Benefits are generally not paid under the Supplemental Plan if the named executive officer fails to qualify for state unemployment benefits or declines a reasonable offer of continued employment. Severance benefits are not paid under either plan if the named executive officer receives severance pursuant to a separate agreement that does not specifically provide for continued eligibility under the severance plans. Benefits under both plans are contingent upon the named executive officer’s execution of a release of claims against the Company. In addition, both plans provide continued health coverage pursuant to COBRA, with the named executive officer paying active employee premium rates for the duration of the severance period.

Monetary benefits under both plans are paid in installments on a periodic pay cycle. Under the Supplemental Plan, benefit payments and COBRA subsidy payments will stop if the named executive officer ceases to be eligible for state unemployment benefits or obtains other employment. Benefit payments and COBRA subsidy payments also stop under the Excess Plan if the named executive officer obtains other employment, but the Excess Plan provides for a discretionary benefit of up to 50% of the severance benefits that would have been paid for the remainder of the severance period.

2003 and 2010 Stock Plans

The following applies to stock options and RSUs issued under the 2003 Stock Plan and 2010 Stock Plan upon termination of employment, retirement generally and under the Company’s retirement guidelines, death or disability.

Stock Options:    In general, if an individual’s employment terminates for any reason other than death, disability or retirement, then all of his or her options expire on, and cannot be exercised after, the date of his or her termination. However, if the individual’s employment terminates due to death or disability, then all outstanding options fully vest and continue to be exercisable for one year following his or her termination (or the expiration of the term of the option, if earlier).

With respect to stock options awarded to Mr. Polk in 2011 pursuant to his Compensation Arrangement, in addition to the above, if he is involuntarily terminated (except for good cause or violation of the Company’s Code of Business Conduct and Ethics) or voluntarily terminates his employment for good reason, then all such outstanding options fully vest and continue to be exercisable for one year following his termination (or the expiration of the term of the option, if earlier).

 

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If the individual’s employment terminates due to retirement at age 65 or later, then all outstanding options granted before 2008 fully vest and continue to be exercisable until the earlier of one year following termination or the expiration of the term of the option. However, under the Company’s retirement guidelines, outstanding options granted in 2008 or later will vest and remain exercisable, if the individual is at least age 55 with five years of service, is not terminated for cause, enters into certain restrictive agreements with the Company, and meets certain age and service requirements in accordance with the following table:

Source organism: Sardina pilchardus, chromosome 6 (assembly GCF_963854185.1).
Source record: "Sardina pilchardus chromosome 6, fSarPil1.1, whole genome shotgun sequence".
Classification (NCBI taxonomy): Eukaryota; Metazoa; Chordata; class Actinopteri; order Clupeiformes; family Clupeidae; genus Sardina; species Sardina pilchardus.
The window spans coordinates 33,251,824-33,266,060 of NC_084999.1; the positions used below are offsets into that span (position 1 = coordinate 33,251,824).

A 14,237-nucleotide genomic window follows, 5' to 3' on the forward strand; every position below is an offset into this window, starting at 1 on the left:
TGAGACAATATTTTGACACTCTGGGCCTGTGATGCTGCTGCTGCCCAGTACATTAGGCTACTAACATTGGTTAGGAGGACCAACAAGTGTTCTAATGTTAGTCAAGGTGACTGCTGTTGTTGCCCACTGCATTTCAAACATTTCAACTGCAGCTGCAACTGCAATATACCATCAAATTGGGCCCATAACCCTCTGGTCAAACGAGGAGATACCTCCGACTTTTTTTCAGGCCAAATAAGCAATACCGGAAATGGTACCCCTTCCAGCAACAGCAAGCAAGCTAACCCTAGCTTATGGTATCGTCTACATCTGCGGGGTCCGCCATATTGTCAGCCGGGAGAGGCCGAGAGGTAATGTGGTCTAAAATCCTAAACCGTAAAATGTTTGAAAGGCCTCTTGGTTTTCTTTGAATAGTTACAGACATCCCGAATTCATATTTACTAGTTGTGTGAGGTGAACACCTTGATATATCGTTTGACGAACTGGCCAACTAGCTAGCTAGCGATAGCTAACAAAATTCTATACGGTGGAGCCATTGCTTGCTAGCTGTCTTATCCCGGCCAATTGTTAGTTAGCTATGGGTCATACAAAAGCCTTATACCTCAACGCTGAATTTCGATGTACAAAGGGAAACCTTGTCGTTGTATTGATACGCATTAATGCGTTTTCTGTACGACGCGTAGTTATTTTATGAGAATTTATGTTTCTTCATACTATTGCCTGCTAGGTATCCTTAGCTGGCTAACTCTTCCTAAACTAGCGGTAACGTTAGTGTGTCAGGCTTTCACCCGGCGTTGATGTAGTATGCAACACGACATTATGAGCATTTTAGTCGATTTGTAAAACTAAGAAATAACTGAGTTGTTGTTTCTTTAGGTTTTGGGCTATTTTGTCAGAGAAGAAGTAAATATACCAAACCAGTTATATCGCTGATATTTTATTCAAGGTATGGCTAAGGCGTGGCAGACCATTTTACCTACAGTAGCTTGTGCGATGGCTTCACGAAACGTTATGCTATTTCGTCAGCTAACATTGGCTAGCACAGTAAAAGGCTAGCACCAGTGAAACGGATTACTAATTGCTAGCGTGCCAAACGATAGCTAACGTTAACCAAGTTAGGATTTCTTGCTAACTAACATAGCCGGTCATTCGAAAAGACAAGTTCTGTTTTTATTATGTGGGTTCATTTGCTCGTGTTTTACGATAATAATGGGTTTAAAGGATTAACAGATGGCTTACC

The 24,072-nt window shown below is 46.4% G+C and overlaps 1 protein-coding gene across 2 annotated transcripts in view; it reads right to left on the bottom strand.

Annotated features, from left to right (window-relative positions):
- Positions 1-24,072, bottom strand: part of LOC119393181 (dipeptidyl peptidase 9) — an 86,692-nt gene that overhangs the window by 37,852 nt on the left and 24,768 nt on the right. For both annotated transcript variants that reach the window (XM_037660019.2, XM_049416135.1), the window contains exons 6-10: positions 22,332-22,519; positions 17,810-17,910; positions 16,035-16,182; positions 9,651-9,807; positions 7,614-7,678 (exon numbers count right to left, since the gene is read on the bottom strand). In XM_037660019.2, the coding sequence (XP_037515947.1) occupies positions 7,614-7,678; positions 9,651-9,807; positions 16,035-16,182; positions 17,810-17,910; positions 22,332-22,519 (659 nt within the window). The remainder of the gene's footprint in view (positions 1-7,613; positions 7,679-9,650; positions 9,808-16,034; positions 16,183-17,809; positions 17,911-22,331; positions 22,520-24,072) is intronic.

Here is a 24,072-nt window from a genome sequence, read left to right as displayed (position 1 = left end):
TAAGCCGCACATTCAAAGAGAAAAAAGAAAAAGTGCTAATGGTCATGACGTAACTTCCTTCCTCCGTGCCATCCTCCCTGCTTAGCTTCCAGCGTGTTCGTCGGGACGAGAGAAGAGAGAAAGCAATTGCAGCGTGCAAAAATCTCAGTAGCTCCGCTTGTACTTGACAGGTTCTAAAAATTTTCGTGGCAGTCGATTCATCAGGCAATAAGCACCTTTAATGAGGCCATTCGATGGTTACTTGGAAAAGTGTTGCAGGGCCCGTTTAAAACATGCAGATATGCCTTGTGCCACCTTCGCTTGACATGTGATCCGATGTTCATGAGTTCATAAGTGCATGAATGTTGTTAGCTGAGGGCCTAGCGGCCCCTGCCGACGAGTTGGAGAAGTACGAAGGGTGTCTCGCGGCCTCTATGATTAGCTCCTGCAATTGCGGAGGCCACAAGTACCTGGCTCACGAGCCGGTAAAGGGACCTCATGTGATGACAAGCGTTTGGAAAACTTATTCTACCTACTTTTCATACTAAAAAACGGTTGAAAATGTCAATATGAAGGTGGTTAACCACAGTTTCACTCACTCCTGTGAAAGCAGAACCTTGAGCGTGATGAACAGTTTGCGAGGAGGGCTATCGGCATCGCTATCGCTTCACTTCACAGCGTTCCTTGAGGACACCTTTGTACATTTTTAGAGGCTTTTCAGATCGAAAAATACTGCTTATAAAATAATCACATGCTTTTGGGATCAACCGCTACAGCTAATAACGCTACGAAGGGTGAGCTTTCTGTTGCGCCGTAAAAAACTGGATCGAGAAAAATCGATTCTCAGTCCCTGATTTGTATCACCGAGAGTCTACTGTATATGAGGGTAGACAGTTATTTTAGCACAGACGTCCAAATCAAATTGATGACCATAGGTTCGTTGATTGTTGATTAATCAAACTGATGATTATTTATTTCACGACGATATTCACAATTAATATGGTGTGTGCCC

Qualification

  

Options Granted in 2008 and Later

Age 65, or sum of age and years of service is at least 70

   Unvested options immediately vest. Options remain exercisable until the earlier of ten years following termination or the expiration of the option term.

Sum of age and years of service is at least 65 but less than 70

   Unvested options immediately vest. Options remain exercisable until the earlier of five years following termination or the expiration of the option term.

Sum of age and years of service is at least 60 but less than 65

   Unvested options are cancelled. Vested options remain exercisable until the earlier of one year following termination or the expiration of the option term.

Restricted Stock Units (RSUs):    In general, if a named executive officer’s employment terminates for any reason other than death, disability or retirement, then his or her RSUs that have not yet vested are forfeited. However, if the named executive officer’s employment terminates due to death or disability, then all restrictions lapse, and all RSUs fully vest, on the date of his or her termination.

With respect to RSUs awarded to Mr. Polk in 2011 pursuant to his Compensation Arrangement, in addition to the above, if he is involuntarily terminated (except for good cause or violation of the Company’s Code of Business Conduct and Ethics) or voluntarily terminates his employment for good reason, then all his time-based RSUs shall vest and, with respect to his performance-based RSUs, (i) the two-year time vesting condition shall be deemed to be satisfied, and (ii) he shall retain any unvested performance-based RSUs until the applicable performance condition is met, if at all, prior to the expiration of the award on July 18, 2018.

 

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If the named executive officer’s employment terminates due to retirement, under the Company’s retirement guidelines, a portion of the unvested RSUs become vested if the individual is at least age 55 with five years of service, is not terminated for cause, enters into certain restrictive agreements with the Company, and meets certain age and service requirements, depending upon the date and nature of the grant, in accordance with the following table:

 

Qualification

  

Time-Based RSUs

  

Performance-Based RSUs